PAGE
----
Questions Abound on Business School Rankings

Temple removes itself from more rankings, but it is not the only university to have M.B.A. statistics challenged.

February 5, 2018
 

Last month, U.S. News & World Report removed the ranking (it had been No. 1) of Temple University's online M.B.A. program, amid suggestions from some that four years of top rankings for the program were questionable.

Then on Friday, Temple's president announced that Fox School of Business was going further than just investigating errors in data on its online program. "In light of the recently discovered issue with data for the online M.B.A. program, and out of respect for the U.S. News rankings, the Fox School contacted the publication yesterday and asked to be withdrawn from consideration in the upcoming results for full-time and part-time M.B.A. programs."

Temple is not the first business school to get in trouble over data used to calculate M.B.A. rankings.

Last year, U.S. News removed the rankings of George Washington University's full-time and part-time programs after the university admitted that it had submitted incorrect data in 2016. In that year, George Washington originally reported GMAT score averages of 671 and 611, respectively, for full-time and part-time students. The actual figures were 643 and 581. While the scores were all above average on the GMAT scale, in which 800 is the maximum score, the originally reported scores made GW appear more competitive than it is. The average GMAT score counts for 16.5 percent of the U.S. News formula for ranking business schools.

In 2013, Tulane University fessed up to having submitted bad data to U.S. News that inflated its business school's rankings. (U.S. News repeatedly says, whenever inaccurate data are uncovered, that it trusts colleges to submit accurate information and does not audit the data that come in.)

U.S. News is not the only rankings entity to run into data problems. Poets & Quants, a website that both does M.B.A. rankings and acts as something of a watchdog on others, reported recently that Financial Times removed the ranking of the IE Business School, a respected freestanding business school in Spain, over concerns about "irregularities" in surveys of alumni that may have included nonalumni of the class being surveyed.

Data irregularities are only one reason that business school rankings face scrutiny. Last year 21 scholars at a range of business schools called for changes in the way business schools are ranked. They argued that traditional methods -- which reduce business schools to ordinal rankings -- are deceptive and biased toward certain kinds of M.B.A. and other business school programs.

The persistence of business school rankings -- and of colleges taking them seriously (sometimes perhaps to the point of fudging data) -- raises a question. Why are they so important to so many applicants and why, thus, do they have such power? Views differ.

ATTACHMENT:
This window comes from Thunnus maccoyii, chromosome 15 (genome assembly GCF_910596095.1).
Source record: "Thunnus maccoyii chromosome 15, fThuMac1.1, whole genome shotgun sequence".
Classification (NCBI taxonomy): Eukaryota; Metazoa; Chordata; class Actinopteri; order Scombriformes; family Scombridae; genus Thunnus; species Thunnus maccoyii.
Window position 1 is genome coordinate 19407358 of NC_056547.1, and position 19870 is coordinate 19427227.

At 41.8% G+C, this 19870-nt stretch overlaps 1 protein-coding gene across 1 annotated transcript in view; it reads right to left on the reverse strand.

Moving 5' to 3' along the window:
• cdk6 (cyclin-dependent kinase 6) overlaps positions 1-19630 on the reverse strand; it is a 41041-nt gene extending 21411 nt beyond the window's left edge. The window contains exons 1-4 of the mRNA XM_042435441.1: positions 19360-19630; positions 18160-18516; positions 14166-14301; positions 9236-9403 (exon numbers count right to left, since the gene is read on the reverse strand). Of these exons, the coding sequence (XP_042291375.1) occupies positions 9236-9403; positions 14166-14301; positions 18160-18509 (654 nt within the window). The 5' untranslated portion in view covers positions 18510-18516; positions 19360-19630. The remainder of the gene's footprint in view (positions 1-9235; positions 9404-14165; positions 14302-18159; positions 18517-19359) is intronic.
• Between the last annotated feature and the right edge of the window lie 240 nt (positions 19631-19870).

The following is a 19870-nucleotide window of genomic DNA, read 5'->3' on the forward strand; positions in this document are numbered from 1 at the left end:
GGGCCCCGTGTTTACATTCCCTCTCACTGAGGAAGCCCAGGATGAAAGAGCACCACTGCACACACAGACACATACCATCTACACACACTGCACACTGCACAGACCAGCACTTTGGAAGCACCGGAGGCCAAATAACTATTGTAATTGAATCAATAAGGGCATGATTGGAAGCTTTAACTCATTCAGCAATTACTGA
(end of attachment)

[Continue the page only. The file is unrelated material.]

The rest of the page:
Noah Teitelbaum, head of pre-business programs at Kaplan Test Prep, said he talks to prospective business school students all the time and that they value rankings highly.

Teitelbaum said he sees business school rankings as different from those of law or medical schools because "one of the major benefits of an M.B.A. is an expanded professional network," so would-be students "often use rankings as a proxy for the quality of the network." He said that can be a narrow view with which to judge a business school, but it's one he sees a lot. The emphasis on the cohort in a class, he said, means that the rankings may be "as important to alumni as to applicants," and that increases pressure on business schools to have high rankings.

In advising students on making choices, Teitelbaum said that he always stresses that students should look for the best fit, irrespective of rankings, but he said rankings clearly have power.

As to why there seem to be many issues about data accuracy, Teitelbaum said he thinks the existence of many b-school rankings could "increase the possibility of malfeasance by a few bad actors on the school side." But he said this is no excuse, and that rankings operators should punish business schools found to have submitted false data. "Prospective students deserve better," he said.

Chad Troutwine, CEO of Veritas Prep, said that he spoke to several former admissions officials on his staff, and they noted how easy it is to accidentally give a wrong number for a ranking. He said it is key to find out (as Temple says it is trying to do) whether the bad data were submitted intentionally. "It seems likely," Troutwine said.

He agreed that the numerous M.B.A. rankings, along with the many subcategories of rankings, may encourage all kinds of strategies by business schools, if not in cheating, then in "gaming" the system.

But Troutwine said he considers individual business school rankings by various publications to be less influential than those in other fields, where there is a single dominant player. "Several M.B.A. programs can claim to be the world's No. 1 program -- and even point to a ranking to support their claim. Only Yale Law School can credibly claim to be the No. 1 law school."

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